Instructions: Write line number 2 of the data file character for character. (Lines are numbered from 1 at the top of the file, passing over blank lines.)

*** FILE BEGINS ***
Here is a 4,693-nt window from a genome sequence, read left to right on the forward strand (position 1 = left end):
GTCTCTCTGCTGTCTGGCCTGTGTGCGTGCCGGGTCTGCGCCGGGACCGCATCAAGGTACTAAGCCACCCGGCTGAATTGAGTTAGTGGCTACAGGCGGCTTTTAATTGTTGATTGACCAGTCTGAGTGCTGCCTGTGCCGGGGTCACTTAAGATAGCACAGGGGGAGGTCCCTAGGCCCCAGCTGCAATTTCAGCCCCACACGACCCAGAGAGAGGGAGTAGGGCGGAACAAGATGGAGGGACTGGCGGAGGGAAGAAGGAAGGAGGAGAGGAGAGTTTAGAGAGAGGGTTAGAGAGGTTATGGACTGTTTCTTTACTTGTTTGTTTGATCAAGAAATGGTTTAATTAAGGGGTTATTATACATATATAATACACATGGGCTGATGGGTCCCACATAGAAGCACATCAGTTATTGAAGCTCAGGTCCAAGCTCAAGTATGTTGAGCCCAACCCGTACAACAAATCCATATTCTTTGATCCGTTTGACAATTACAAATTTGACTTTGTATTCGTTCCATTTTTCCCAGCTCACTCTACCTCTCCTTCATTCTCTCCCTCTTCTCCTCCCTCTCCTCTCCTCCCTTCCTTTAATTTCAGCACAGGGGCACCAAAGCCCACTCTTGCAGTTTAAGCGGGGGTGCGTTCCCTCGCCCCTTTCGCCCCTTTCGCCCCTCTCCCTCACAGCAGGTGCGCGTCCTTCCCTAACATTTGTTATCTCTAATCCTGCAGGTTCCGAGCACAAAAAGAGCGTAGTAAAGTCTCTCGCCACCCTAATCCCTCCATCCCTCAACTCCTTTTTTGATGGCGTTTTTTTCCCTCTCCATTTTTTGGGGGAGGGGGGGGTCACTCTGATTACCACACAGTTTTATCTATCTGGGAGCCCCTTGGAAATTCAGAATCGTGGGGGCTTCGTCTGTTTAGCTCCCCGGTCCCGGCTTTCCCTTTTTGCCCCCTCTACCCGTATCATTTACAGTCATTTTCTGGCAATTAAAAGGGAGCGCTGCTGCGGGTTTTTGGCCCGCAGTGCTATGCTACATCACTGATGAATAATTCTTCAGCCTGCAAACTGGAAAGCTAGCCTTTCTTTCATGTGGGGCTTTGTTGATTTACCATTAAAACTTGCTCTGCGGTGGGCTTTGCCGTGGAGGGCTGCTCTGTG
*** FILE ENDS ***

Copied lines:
GTCTCTCTGCTGTCTGGCCTGTGTGCGTGCCGGGTCTGCGCCGGGACCGCATCAAGGTACTAAGCCACCCGGCTGAATTGAGTTAGTGGCTACAGGCGGCTTTTAATTGTTGATTGACCAGTCTGAGTGCTGCCTGTGCCGGGGTCACTTAAGATAGCACAGGGGGAGGTCCCTAGGCCCCAGCTGCAATTTCAGCCCCACACGACCCAGAGAGAGGGAGTAGGGCGGAACAAGATGGAGGGACTGGCGGAGGGAAGAAGGAAGGAGGAGAGGAGAGTTTAGAGAGAGGGTTAGAGAGGTTATGGACTGTTTCTTTACTTGTTTGTTTGATCAAGAAATGGTTTAATTAAGGGGTTATTATACATATATAATACACATGGGCTGATGGGTCCCACATAGAAGCACATCAGTTATTGAAGCTCAGGTCCAAGCTCAAGTATGTTGAGCCCAACCCGTACAACAAATCCATATTCTTTGATCCGTTTGACAATTACAAATTTGACTTTGTATTCGTTCCATTTTTCCCAGCTCACTCTACCTCTCCTTCATTCTCTCCCTCTTCTCCTCCCTCTCCTCTCCTCCCTTCCTTTAATTTCAGCACAGGGGCACCAAAGCCCACTCTTGCAGTTTAAGCGGGGGTGCGTTCCCTCGCCCCTTTCGCCCCTTTCGCCCCTCTCCCTCACAGCAGGTGCGCGTCCTTCCCTAACATTTGTTATCTCTAATCCTGCAGGTTCCGAGCACAAAAAGAGCGTAGTAAAGTCTCTCGCCACCCTAATCCCTCCATCCCTCAACTCCTTTTTTGATGGCGTTTTTTTCCCTCTCCATTTTTTGGGGGAGGGGGGGGTCACTCTGATTACCACACAGTTTTATCTATCTGGGAGCCCCTTGGAAATTCAGAATCGTGGGGGCTTCGTCTGTTTAGCTCCCCGGTCCCGGCTTTCCCTTTTTGCCCCCTCTACCCGTATCATTTACAGTCATTTTCTGGCAATTAAAAGGGAGCGCTGCTGCGGGTTTTTGGCCCGCAGTGCTATGCTACATCACTGATGAATAATTCTTCAGCCTGCAAACTGGAAAGCTAGCCTTTCTTTCATGTGGGGCTTTGTTGATTTACCATTAAAACTTGCTCTGCGGTGGGCTTTGCCGTGGAGGGCTGCTCTGTG